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MARULLUS TO THE ROMAN POPULAQE.
SHAKESPEARE. Wherefore rejoice that Cæsar comes in triumph ? What conquest brings he home? What tributaries follow him to Rome, To grace in captive bonds his chariot-wheels ? You blocks, you stones, you worse than senseless things! O you hard hearts--Fou cruel men of Rome Know ye not Pompey? Many a time and oft Have you climbed up to walls and battlements, To towers and windows-yea, to chimney-tops, Your infants in your arms, and there have sat The life-long day, with patient expectation, To see great Pompey pass the streets of Rome; And when you saw his chariot but appear, Have you not made an universal shout, That Tiber trembled underneath her banks To hear the replication of your sounds Made in her concave shores? And do you now put on your best attire ? And do you now cull out a holiday? And do you now strew flowers in his way, That comes in triumph over Pompey's blood ? Begone! Run to your houses, fall upon your knees, Pray to the gods to intermit the plague That needs must light on this ingratitude!
"INTRA, MINTRA, OUTRA, OORN."
Ten small hands upon the spread,
Fifty fingers all in a line
“Intra, mintra, cutra, corn,
True, too true! Yet hold, dear friend;
Blind to our eyes that fiat goes,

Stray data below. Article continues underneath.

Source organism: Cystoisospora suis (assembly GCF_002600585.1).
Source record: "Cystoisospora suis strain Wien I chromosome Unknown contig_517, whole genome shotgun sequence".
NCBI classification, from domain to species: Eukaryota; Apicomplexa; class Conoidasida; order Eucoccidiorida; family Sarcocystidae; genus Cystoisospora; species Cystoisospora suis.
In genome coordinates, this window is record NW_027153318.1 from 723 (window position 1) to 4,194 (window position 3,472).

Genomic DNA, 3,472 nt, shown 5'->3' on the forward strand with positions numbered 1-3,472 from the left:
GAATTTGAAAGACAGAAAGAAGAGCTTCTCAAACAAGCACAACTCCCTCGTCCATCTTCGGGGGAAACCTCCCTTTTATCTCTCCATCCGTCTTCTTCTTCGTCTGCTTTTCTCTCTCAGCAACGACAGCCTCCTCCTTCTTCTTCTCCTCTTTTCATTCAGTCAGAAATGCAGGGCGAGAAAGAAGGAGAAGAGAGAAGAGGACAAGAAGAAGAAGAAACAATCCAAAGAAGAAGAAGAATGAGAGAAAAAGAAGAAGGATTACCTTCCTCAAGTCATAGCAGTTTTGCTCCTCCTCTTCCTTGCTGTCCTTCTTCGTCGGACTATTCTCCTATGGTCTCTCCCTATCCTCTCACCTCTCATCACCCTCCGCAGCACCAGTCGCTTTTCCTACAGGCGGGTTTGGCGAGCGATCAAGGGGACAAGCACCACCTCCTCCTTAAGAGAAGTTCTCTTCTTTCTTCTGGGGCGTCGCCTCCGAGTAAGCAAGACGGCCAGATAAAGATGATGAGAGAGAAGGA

The cordage all begins to crack;
And salt sea-breeze, there is no lack. The schooners creep along the coast;
A steamer's smoke outlines the sky; The larger sail an offing make,
The jolly pilot shouts “Good-by!" Then back to wife and friends and home
His boat stands shoreward on our lee; He soon will anchor in the bay,
While we are rushing out to sea. The sun has set--the stretch of shore
Now smaller, thinner seems to shrink, And, on the headland of the cape, .
The tower-light begins to blink.
Our captain speaks the destined course,
Then walks the deck with measured tread, And, as he scans alow, aloft,
The beacon stars gleam overhead. And we two by the taffrail stand;
Then, turning from the darkening skies, We touch each other's hands and lips,
And landward look with longing eyes. For, though we hope for brighter scenes,
And leave behind us hurt and wound, Our eyes still seek the lessening light
We're outward bound I we're outward bound!
INOIDENT OF THE FRENCH CAMP.
.. ROBERT BROWNING.
A mile or so away,
Stood on our storming-day,
Legs wide, arms locked behind,
Oppressive with its mind.
That soar to earth, may fall,
Waver at yonder wall"
A rider, bound on bound
Until he reached the mound.
And held himself erect
You hardly could suspect
(So tight he kept his lips compressed,
Scarce any blood came through)-
Was all but shot in two.
We've got you Ratisbon!
And you'll be there anon
Where I, to heart's desire;
Soared up again like fire.
Softened itself, as sheathes
When her bruised eaglet breathes:
Touched to the quick, he said:
Smiling, the boy fell dead.
EDGAR A. POE.
How they tivkle, tinkle, tinkle,
In the icy air of night!
With a crystalline delight;
In a sort of Runic rhyme,
Bolls, bells, bells